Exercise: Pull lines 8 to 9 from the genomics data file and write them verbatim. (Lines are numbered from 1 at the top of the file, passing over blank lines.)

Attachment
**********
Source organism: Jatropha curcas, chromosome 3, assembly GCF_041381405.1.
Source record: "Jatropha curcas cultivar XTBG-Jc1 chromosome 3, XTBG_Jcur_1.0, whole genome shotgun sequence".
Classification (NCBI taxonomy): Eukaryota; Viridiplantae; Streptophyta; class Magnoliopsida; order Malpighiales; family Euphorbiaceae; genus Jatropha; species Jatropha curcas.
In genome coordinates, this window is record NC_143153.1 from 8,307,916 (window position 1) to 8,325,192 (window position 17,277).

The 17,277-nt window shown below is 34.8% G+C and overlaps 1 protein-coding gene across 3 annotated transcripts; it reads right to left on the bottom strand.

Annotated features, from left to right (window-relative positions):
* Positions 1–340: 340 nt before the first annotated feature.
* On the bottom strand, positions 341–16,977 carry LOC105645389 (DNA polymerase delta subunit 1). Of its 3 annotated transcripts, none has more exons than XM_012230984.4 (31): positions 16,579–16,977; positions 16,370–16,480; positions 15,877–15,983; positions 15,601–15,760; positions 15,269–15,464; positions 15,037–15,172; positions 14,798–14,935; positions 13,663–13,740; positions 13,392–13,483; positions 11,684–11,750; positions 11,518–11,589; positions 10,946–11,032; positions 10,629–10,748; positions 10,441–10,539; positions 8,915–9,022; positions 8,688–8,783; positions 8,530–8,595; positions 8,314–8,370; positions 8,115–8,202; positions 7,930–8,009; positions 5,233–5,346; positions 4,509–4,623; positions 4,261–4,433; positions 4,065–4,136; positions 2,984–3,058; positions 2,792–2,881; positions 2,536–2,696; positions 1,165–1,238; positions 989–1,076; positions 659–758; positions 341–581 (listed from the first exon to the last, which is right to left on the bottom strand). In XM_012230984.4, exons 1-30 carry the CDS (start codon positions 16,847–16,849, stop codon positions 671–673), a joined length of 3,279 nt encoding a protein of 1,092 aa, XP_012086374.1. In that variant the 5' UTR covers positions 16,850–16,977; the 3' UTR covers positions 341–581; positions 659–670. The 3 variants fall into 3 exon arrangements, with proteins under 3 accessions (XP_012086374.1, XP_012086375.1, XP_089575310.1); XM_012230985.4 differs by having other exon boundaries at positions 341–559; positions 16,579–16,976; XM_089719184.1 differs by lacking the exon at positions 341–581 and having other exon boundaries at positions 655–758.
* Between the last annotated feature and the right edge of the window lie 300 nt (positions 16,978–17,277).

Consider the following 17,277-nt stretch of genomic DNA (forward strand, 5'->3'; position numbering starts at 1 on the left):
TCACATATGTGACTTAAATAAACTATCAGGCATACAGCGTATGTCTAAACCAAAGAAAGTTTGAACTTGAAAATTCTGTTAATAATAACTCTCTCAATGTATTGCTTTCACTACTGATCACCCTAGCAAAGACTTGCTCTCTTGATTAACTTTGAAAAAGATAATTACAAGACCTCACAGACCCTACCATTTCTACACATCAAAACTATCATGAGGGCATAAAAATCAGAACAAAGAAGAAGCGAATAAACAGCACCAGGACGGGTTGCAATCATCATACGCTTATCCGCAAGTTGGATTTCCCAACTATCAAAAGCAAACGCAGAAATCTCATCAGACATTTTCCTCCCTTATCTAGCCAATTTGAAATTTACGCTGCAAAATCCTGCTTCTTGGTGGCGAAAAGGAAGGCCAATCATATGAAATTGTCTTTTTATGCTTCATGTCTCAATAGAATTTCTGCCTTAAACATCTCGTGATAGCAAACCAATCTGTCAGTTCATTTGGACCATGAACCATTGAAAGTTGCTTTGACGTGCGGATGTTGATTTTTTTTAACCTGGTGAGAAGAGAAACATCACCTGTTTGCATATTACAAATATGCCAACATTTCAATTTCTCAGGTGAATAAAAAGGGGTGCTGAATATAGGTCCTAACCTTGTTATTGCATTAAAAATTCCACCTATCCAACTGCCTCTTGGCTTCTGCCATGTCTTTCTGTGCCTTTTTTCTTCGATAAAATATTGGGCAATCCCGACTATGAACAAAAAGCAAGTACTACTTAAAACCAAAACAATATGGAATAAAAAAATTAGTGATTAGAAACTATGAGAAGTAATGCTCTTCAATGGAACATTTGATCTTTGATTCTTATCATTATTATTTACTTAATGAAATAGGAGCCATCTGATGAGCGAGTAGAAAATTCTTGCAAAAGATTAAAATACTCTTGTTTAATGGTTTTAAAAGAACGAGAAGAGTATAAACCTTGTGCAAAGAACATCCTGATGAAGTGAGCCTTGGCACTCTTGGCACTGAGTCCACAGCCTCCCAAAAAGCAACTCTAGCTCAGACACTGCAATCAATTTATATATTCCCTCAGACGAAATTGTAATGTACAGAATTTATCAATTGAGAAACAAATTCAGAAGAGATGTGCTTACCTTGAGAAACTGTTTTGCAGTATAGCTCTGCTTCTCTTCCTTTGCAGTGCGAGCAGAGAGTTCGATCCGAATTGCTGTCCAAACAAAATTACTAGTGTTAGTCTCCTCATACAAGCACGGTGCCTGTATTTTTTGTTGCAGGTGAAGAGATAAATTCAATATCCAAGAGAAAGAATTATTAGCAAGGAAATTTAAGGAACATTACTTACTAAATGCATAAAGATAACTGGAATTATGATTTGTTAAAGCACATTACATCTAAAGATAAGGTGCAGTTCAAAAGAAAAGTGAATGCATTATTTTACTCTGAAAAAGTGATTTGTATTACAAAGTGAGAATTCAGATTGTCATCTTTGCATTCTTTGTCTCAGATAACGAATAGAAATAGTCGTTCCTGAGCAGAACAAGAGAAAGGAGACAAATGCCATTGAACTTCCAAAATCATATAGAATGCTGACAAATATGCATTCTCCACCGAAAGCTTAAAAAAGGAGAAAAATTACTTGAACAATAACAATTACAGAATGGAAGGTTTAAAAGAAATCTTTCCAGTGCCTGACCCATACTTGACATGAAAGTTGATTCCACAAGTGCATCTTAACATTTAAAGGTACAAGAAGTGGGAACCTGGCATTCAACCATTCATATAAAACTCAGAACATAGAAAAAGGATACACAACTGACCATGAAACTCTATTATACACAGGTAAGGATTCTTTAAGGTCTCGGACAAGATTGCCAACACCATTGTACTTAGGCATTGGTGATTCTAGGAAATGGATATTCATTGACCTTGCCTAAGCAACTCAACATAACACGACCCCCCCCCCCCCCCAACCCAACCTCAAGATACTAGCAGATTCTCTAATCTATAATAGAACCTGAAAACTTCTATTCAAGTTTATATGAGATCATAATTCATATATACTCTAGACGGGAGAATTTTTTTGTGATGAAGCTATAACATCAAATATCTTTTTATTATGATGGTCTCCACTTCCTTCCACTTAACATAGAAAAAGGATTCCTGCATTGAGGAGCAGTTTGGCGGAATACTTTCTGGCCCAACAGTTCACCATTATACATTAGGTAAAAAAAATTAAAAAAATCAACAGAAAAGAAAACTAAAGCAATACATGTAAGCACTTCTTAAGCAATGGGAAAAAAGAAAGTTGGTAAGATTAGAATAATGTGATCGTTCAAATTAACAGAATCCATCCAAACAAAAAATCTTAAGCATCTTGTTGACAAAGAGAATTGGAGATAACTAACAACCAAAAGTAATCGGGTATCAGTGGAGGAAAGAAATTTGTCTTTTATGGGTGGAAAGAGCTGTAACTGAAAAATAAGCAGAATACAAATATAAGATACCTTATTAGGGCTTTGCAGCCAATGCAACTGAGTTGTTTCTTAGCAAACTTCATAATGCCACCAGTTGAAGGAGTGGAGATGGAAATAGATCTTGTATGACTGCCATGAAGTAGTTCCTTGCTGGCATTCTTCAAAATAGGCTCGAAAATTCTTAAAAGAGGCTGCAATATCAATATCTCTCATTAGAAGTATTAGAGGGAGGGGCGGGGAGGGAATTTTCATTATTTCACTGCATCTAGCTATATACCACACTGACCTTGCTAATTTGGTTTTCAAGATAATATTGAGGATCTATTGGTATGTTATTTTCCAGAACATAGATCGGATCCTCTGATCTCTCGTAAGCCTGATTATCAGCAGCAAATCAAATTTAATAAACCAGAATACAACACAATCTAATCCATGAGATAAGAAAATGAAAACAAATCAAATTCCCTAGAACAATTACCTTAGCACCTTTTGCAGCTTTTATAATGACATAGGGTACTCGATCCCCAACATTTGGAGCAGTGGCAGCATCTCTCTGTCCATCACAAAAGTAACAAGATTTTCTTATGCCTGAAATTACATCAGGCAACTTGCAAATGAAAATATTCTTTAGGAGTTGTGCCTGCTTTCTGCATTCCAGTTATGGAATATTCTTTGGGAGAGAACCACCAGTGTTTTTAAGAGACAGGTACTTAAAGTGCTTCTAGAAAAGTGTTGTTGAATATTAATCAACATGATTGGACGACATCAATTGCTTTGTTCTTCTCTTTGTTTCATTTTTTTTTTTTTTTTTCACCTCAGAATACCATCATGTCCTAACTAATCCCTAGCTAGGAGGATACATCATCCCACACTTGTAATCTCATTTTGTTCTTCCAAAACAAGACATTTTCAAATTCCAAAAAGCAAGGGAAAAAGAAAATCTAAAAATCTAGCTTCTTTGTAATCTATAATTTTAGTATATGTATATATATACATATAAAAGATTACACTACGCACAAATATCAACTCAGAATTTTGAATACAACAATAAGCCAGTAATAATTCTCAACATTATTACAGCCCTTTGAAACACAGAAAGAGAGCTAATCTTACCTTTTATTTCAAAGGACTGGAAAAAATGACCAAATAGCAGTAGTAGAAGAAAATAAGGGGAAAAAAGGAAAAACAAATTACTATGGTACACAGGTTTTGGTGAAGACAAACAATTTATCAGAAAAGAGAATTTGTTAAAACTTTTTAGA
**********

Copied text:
* On the bottom strand, positions 341–16,977 carry LOC105645389 (DNA polymerase delta subunit 1). Of its 3 annotated transcripts, none has more exons than XM_012230984.4 (31): positions 16,579–16,977; positions 16,370–16,480; positions 15,877–15,983; positions 15,601–15,760; positions 15,269–15,464; positions 15,037–15,172; positions 14,798–14,935; positions 13,663–13,740; positions 13,392–13,483; positions 11,684–11,750; positions 11,518–11,589; positions 10,946–11,032; positions 10,629–10,748; positions 10,441–10,539; positions 8,915–9,022; positions 8,688–8,783; positions 8,530–8,595; positions 8,314–8,370; positions 8,115–8,202; positions 7,930–8,009; positions 5,233–5,346; positions 4,509–4,623; positions 4,261–4,433; positions 4,065–4,136; positions 2,984–3,058; positions 2,792–2,881; positions 2,536–2,696; positions 1,165–1,238; positions 989–1,076; positions 659–758; positions 341–581 (listed from the first exon to the last, which is right to left on the bottom strand). In XM_012230984.4, exons 1-30 carry the CDS (start codon positions 16,847–16,849, stop codon positions 671–673), a joined length of 3,279 nt encoding a protein of 1,092 aa, XP_012086374.1. In that variant the 5' UTR covers positions 16,850–16,977; the 3' UTR covers positions 341–581; positions 659–670. The 3 variants fall into 3 exon arrangements, with proteins under 3 accessions (XP_012086374.1, XP_012086375.1, XP_089575310.1); XM_012230985.4 differs by having other exon boundaries at positions 341–559; positions 16,579–16,976; XM_089719184.1 differs by lacking the exon at positions 341–581 and having other exon boundaries at positions 655–758.
* Between the last annotated feature and the right edge of the window lie 300 nt (positions 16,978–17,277).